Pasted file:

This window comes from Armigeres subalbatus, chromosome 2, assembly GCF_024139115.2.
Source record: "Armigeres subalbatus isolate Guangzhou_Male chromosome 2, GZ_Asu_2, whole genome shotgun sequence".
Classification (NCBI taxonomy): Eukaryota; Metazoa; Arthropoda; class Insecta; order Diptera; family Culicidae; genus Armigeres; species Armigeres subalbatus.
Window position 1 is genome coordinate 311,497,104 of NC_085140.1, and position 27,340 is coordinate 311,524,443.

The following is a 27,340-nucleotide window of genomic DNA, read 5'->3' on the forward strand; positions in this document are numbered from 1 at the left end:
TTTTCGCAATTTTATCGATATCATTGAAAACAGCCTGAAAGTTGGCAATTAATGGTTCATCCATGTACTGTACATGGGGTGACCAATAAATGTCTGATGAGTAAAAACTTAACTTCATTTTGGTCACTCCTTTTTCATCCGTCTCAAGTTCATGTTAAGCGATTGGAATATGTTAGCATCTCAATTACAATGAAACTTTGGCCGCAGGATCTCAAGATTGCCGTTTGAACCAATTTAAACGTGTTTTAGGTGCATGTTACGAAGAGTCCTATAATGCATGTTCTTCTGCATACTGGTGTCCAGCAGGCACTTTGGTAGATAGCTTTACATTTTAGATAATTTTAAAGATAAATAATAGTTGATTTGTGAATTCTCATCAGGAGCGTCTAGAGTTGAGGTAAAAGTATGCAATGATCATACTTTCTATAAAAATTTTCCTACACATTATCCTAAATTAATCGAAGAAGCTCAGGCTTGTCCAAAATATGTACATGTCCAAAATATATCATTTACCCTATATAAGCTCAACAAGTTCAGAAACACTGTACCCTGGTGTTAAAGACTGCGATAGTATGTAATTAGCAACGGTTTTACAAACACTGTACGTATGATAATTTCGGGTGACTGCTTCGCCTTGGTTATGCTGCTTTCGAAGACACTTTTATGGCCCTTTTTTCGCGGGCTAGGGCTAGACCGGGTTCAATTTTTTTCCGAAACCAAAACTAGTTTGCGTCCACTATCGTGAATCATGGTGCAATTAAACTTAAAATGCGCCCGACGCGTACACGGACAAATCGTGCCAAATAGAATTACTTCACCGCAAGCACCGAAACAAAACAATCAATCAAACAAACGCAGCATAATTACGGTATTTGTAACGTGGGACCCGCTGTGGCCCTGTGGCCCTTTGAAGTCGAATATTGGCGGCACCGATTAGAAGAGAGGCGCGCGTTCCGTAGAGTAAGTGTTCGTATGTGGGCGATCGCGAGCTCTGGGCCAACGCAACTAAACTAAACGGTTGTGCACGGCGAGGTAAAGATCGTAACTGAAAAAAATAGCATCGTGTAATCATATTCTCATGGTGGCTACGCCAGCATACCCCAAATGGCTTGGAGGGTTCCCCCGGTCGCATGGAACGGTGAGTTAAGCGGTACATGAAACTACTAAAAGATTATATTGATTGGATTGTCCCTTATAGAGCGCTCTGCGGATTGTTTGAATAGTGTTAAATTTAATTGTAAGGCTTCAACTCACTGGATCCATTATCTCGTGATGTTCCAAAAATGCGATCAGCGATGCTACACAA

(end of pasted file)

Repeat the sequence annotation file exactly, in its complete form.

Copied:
This window comes from Armigeres subalbatus, chromosome 2, assembly GCF_024139115.2.
Source record: "Armigeres subalbatus isolate Guangzhou_Male chromosome 2, GZ_Asu_2, whole genome shotgun sequence".
Classification (NCBI taxonomy): Eukaryota; Metazoa; Arthropoda; class Insecta; order Diptera; family Culicidae; genus Armigeres; species Armigeres subalbatus.
Window position 1 is genome coordinate 311,497,104 of NC_085140.1, and position 27,340 is coordinate 311,524,443.

The following is a 27,340-nucleotide window of genomic DNA, read 5'->3' on the forward strand; positions in this document are numbered from 1 at the left end:
TTTTCGCAATTTTATCGATATCATTGAAAACAGCCTGAAAGTTGGCAATTAATGGTTCATCCATGTACTGTACATGGGGTGACCAATAAATGTCTGATGAGTAAAAACTTAACTTCATTTTGGTCACTCCTTTTTCATCCGTCTCAAGTTCATGTTAAGCGATTGGAATATGTTAGCATCTCAATTACAATGAAACTTTGGCCGCAGGATCTCAAGATTGCCGTTTGAACCAATTTAAACGTGTTTTAGGTGCATGTTACGAAGAGTCCTATAATGCATGTTCTTCTGCATACTGGTGTCCAGCAGGCACTTTGGTAGATAGCTTTACATTTTAGATAATTTTAAAGATAAATAATAGTTGATTTGTGAATTCTCATCAGGAGCGTCTAGAGTTGAGGTAAAAGTATGCAATGATCATACTTTCTATAAAAATTTTCCTACACATTATCCTAAATTAATCGAAGAAGCTCAGGCTTGTCCAAAATATGTACATGTCCAAAATATATCATTTACCCTATATAAGCTCAACAAGTTCAGAAACACTGTACCCTGGTGTTAAAGACTGCGATAGTATGTAATTAGCAACGGTTTTACAAACACTGTACGTATGATAATTTCGGGTGACTGCTTCGCCTTGGTTATGCTGCTTTCGAAGACACTTTTATGGCCCTTTTTTCGCGGGCTAGGGCTAGACCGGGTTCAATTTTTTTCCGAAACCAAAACTAGTTTGCGTCCACTATCGTGAATCATGGTGCAATTAAACTTAAAATGCGCCCGACGCGTACACGGACAAATCGTGCCAAATAGAATTACTTCACCGCAAGCACCGAAACAAAACAATCAATCAAACAAACGCAGCATAATTACGGTATTTGTAACGTGGGACCCGCTGTGGCCCTGTGGCCCTTTGAAGTCGAATATTGGCGGCACCGATTAGAAGAGAGGCGCGCGTTCCGTAGAGTAAGTGTTCGTATGTGGGCGATCGCGAGCTCTGGGCCAACGCAACTAAACTAAACGGTTGTGCACGGCGAGGTAAAGATCGTAACTGAAAAAAATAGCATCGTGTAATCATATTCTCATGGTGGCTACGCCAGCATACCCCAAATGGCTTGGAGGGTTCCCCCGGTCGCATGGAACGGTGAGTTAAGCGGTACATGAAACTACTAAAAGATTATATTGATTGGATTGTCCCTTATAGAGCGCTCTGCGGATTGTTTGAATAGTGTTAAATTTAATTGTAAGGCTTCAACTCACTGGATCCATTATCTCGTGATGTTCCAAAAATGCGATCAGCGATGCTACACAA